Flores Island "Hobbits" Weren't Human, but Could Have Had Procreative People Sex

Homo floresiensis wasn't the sexiest hominid, but that doesn't mean inter-species baby making wouldn't have worked.

Cicero Moraes et al.

When animals of two different species mate, the creatures produced are bizarre, noteworthy hybrids (wholphins, zonkeys, ligers) that make conservation genetics confusing. Humans, in some sense at least, are a hybrid. A new Nature study confirms our rich and enthusiastic history of swapping DNA with Neanderthals: We interbred 50,000 years earlier than scientists thought, dating the earliest gene flow to about 100,000 years ago. (H. sapiens also mated with a third hominin species called the Denisovans, for good measure.)

But could we have intermingled with Homo floresiensis, the perplexing hobbit-like hominid from Indonesia — that was just proved to be inhuman by a pair of French researchers? Could humans have sex with hobbits? It’s a perverse question with potential genetic ramification so we put it to an expert.

“When archaic groups of humans interacted, this included interbreeding,” Midwestern University anthropologist Karen Baab, an expert on Homo floresiensis told Inverse, adding that it’s currently impossible to know if this did happen.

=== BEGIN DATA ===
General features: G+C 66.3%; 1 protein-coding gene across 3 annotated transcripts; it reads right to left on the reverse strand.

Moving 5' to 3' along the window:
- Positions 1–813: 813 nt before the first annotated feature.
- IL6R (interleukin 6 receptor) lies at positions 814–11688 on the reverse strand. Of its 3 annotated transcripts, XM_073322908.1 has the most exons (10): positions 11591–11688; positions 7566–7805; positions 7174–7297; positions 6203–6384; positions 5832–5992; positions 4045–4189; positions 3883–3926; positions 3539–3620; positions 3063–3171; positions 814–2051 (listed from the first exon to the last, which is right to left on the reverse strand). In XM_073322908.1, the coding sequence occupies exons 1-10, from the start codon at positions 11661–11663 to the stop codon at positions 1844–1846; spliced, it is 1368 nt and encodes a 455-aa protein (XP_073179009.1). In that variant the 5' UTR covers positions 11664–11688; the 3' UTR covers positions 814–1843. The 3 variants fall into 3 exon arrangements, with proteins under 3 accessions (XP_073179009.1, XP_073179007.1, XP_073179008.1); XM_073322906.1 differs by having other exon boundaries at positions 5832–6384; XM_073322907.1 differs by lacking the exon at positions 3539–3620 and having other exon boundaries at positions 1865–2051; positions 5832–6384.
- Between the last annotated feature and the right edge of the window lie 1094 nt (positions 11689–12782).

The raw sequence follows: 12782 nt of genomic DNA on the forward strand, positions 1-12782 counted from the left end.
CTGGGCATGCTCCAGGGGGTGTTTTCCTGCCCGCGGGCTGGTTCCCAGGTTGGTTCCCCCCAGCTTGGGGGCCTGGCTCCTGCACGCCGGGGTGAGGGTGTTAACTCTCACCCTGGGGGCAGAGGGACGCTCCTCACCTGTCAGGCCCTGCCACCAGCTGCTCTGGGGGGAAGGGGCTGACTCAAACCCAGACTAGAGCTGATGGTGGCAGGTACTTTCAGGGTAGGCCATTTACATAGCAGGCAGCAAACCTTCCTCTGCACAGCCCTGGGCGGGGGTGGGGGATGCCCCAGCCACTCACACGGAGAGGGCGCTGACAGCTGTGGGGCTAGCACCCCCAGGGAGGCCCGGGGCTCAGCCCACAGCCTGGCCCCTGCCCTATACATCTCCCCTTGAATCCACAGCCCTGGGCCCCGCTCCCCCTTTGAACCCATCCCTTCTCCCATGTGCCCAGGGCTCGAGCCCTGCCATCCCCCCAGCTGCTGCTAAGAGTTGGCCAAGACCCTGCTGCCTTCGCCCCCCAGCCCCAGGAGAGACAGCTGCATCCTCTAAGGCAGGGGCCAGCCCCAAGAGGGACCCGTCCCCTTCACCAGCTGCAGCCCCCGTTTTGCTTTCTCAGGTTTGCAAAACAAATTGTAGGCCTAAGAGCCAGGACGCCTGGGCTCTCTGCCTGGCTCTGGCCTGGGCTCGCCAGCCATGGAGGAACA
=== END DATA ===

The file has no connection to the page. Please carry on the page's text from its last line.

“There is nothing in particular that rules out the ability of these two species to interbreeding,” says Baab.

The youngest remains of H. floresiensis, in Flores’ Liang Bua cave, are 17,000 years old. Homo sapiens wouldn’t pop up in the same spot for another 5,000 years. Genetic analysis would go a long way toward clearing up that mystery — but the wet and warm Indonesian climate has degraded H. floresiensis DNA beyond our current scientific grasp.

Let’s imagine, hypothetically, sapiens and ancient hobbits met in a real and Biblical sense. Would the fruits of their encounter be healthy and, unlike a mule, fertile? “There is no specific reason to assume that the offspring would be infertile,” Baab says.

The issue is one of divergence. The common ancestor between horses and donkeys lived 4 million years ago. Neanderthals didn’t fully cleave from humans until, at the latest, about 400,000 years back. Humans and H. floresiensis split in a genetic gray area, probably more than 1 million years ago, according to Baab. And with that additional time comes a higher likelihood that genetic incompatibilities could have developed. In short, it’s possible people-hobbit hybrids could have existed. But it’s only possible.

“Until ancient DNA for H. floresiensis becomes available,” Baab says, “it is impossible to address this question beyond mere speculation.”

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